Baptised with wine: how the Church came up with the combo-wafer
Holy Communion with both elements combined? One hundred years ago, the Church made this New Apostolic specialty mandatory for all districts. This new edition of our series on the communion wafer tells the story behind it all.
It was the first meeting of Apostles following the First World War. And very little of its content ever made its way outside that circle: in late July 1919, the Apostles assembled at the Chief Apostle’s residence in Quelle (West Germany) for “many hours of discussions that were not made public”. That was how the Church magazine known as the Neuapostolische Rundschau reported on the event a month later. The only things discussed and decided were matters of the Lord’s work that were important for that time.
But then the magazine went on to say: “As always, the highpoint of the Apostle meeting was Sunday’s festive divine service”—officiated by Chief Apostle Hermann Niehaus. In its report, the weekly magazine considered the “public, collective celebration of Holy Communion with both elements combined” to be particularly worthy of mention.
The Chief Apostle prepares the way
The Rundschau editors had already explained what this was all about some two years earlier—in response to a question from one of its readers: “Holy Communion was first administered in its modified format in Bielefeld on Easter”—of the year 1917—“and then gradually in most of the other Apostle districts. The wafers are baptised with the wine, such that the body and blood of Christ can be presented in combined form in the sanctified, baptised wafer.”
What is completely normal today was still unheard of at the time: the wine was no longer presented in a pitcher on the table of the Lord, but now took the form of a few drops sprinkled on the wafer. “This new form of administering the sacrament has been generally satisfactory so far,” reported the magazine. “The question of whether it will also be maintained in the time following the war will be decided by the Chief Apostle when the time comes.”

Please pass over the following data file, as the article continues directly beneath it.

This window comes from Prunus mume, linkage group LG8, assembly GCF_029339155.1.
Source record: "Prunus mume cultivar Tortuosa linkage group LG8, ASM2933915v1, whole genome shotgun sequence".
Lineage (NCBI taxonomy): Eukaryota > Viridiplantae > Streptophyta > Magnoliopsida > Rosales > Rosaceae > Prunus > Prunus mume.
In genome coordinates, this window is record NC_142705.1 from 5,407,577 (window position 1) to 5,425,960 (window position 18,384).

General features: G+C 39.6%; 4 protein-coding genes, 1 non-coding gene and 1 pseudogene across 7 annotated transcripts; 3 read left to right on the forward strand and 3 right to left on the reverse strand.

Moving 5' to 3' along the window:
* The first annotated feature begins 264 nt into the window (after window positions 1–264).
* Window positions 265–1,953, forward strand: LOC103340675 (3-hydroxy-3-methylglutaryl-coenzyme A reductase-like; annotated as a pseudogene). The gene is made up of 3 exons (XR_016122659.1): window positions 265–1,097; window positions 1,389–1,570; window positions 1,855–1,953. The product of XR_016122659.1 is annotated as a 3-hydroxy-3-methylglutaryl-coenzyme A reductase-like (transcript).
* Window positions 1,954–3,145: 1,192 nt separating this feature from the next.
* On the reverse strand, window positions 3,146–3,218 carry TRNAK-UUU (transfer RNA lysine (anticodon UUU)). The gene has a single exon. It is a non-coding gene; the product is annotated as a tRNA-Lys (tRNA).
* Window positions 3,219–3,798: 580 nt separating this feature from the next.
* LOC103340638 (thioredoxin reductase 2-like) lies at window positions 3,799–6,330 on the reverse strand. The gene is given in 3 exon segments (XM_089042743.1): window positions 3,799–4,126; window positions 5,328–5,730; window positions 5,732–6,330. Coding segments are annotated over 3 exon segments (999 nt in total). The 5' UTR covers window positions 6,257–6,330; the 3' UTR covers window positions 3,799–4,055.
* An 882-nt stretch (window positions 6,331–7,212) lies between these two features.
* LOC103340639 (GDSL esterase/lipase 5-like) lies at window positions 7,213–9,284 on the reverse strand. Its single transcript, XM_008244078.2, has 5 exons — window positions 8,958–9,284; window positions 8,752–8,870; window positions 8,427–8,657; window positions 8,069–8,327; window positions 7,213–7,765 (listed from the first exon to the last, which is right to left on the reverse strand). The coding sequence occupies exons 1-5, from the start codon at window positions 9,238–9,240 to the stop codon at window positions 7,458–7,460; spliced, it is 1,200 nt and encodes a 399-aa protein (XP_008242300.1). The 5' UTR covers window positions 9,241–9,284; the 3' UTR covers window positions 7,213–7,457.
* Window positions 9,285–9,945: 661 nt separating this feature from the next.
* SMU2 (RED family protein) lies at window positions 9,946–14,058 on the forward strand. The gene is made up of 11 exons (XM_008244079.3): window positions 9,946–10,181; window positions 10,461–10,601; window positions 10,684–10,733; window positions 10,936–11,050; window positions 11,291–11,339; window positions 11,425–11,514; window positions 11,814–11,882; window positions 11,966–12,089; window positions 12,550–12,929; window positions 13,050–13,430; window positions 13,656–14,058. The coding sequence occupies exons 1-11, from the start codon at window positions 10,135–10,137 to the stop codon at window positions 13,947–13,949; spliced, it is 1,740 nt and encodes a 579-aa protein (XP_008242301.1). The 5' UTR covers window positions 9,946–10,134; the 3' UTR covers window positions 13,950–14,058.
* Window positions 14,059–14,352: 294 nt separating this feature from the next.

Some are still clinging to the chalice
Agreement was likely not quite so unanimous, however: “There are some who cannot seem to accept the new rulings, who, for example, still wish to drink from the chalice at Holy Communion,” the Neuapostolische Rundschau still laments in June 1919. And it counters: “Over the course of the centuries, the external form of administering the sacraments has undergone numerous changes.”
“Does this mean that baptism is any less valuable because it can no longer be performed at the Jordan? Or Holy Communion because it is no longer passed around as it was when Jesus introduced it 1900 years ago?” The clear answer is swift to follow: “By no means!”
From the present for the present
“From this we can see how the laws have always had to be issued anew in accordance with the conditions of the time. Therefore we must not remain stuck in the old ways either. After all, revelations have always been given from the present for the present.” The magazine went on to assert: “It is the task of the Apostles to recognise the plan of God for the completion of His work.”
These clear words had a great deal of weight, but this is something that only becomes clear after a second glance, as the Rundschau article is signed: S.N. And these are not merely the initials of some author. These letters stand for the statement: “Signed Niehaus”. In other words, this text was endorsed by none other than the Church leader himself.
So ruled by resolution of the Apostles!
So it was that the combo-wafer became mandatory shortly after the July meeting: “By resolution of the Apostles, this has now been ruled as the standard for the whole Church,” wrote then Apostle Johann Gottfried Bischoff to the congregations and ministers of his working area in September 1919. While the communion wine still remaining could be consumed, the following rule applied once it ran out: “The large communion pitchers should no longer be placed on the altar, only the chalices and patens.”
So now we know how the combo-wafer became official. But why was it even introduced in the first place? And is this method of administering the sacrament even appropriate? These subjects and more will be covered in future editions of this new series, which will be published in monthly sequence.
Holy Communion, Doctrinal statements